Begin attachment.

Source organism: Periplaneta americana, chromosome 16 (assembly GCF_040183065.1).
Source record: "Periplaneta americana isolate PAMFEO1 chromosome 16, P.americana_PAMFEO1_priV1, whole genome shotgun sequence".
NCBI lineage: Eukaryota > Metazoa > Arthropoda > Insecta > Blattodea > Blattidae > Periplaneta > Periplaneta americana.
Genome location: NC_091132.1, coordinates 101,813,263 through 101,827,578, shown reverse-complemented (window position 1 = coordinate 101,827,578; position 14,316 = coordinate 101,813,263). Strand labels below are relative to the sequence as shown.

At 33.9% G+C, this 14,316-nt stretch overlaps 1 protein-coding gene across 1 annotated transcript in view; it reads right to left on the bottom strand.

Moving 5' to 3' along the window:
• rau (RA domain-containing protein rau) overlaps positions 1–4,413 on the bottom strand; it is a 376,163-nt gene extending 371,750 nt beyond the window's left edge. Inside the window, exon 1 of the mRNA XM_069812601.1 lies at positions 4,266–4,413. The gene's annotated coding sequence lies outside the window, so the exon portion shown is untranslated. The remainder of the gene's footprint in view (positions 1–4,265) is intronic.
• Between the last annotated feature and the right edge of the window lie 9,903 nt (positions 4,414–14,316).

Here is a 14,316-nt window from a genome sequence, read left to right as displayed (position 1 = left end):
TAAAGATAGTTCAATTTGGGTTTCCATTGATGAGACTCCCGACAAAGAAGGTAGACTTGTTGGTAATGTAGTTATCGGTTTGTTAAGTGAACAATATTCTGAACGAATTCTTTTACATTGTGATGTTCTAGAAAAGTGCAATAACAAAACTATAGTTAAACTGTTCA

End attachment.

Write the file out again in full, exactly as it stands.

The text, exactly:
Source organism: Periplaneta americana, chromosome 16 (assembly GCF_040183065.1).
Source record: "Periplaneta americana isolate PAMFEO1 chromosome 16, P.americana_PAMFEO1_priV1, whole genome shotgun sequence".
NCBI lineage: Eukaryota > Metazoa > Arthropoda > Insecta > Blattodea > Blattidae > Periplaneta > Periplaneta americana.
Genome location: NC_091132.1, coordinates 101,813,263 through 101,827,578, shown reverse-complemented (window position 1 = coordinate 101,827,578; position 14,316 = coordinate 101,813,263). Strand labels below are relative to the sequence as shown.

At 33.9% G+C, this 14,316-nt stretch overlaps 1 protein-coding gene across 1 annotated transcript in view; it reads right to left on the bottom strand.

Moving 5' to 3' along the window:
• rau (RA domain-containing protein rau) overlaps positions 1–4,413 on the bottom strand; it is a 376,163-nt gene extending 371,750 nt beyond the window's left edge. Inside the window, exon 1 of the mRNA XM_069812601.1 lies at positions 4,266–4,413. The gene's annotated coding sequence lies outside the window, so the exon portion shown is untranslated. The remainder of the gene's footprint in view (positions 1–4,265) is intronic.
• Between the last annotated feature and the right edge of the window lie 9,903 nt (positions 4,414–14,316).

Here is a 14,316-nt window from a genome sequence, read left to right as displayed (position 1 = left end):
TAAAGATAGTTCAATTTGGGTTTCCATTGATGAGACTCCCGACAAAGAAGGTAGACTTGTTGGTAATGTAGTTATCGGTTTGTTAAGTGAACAATATTCTGAACGAATTCTTTTACATTGTGATGTTCTAGAAAAGTGCAATAACAAAACTATAGTTAAACTGTTCA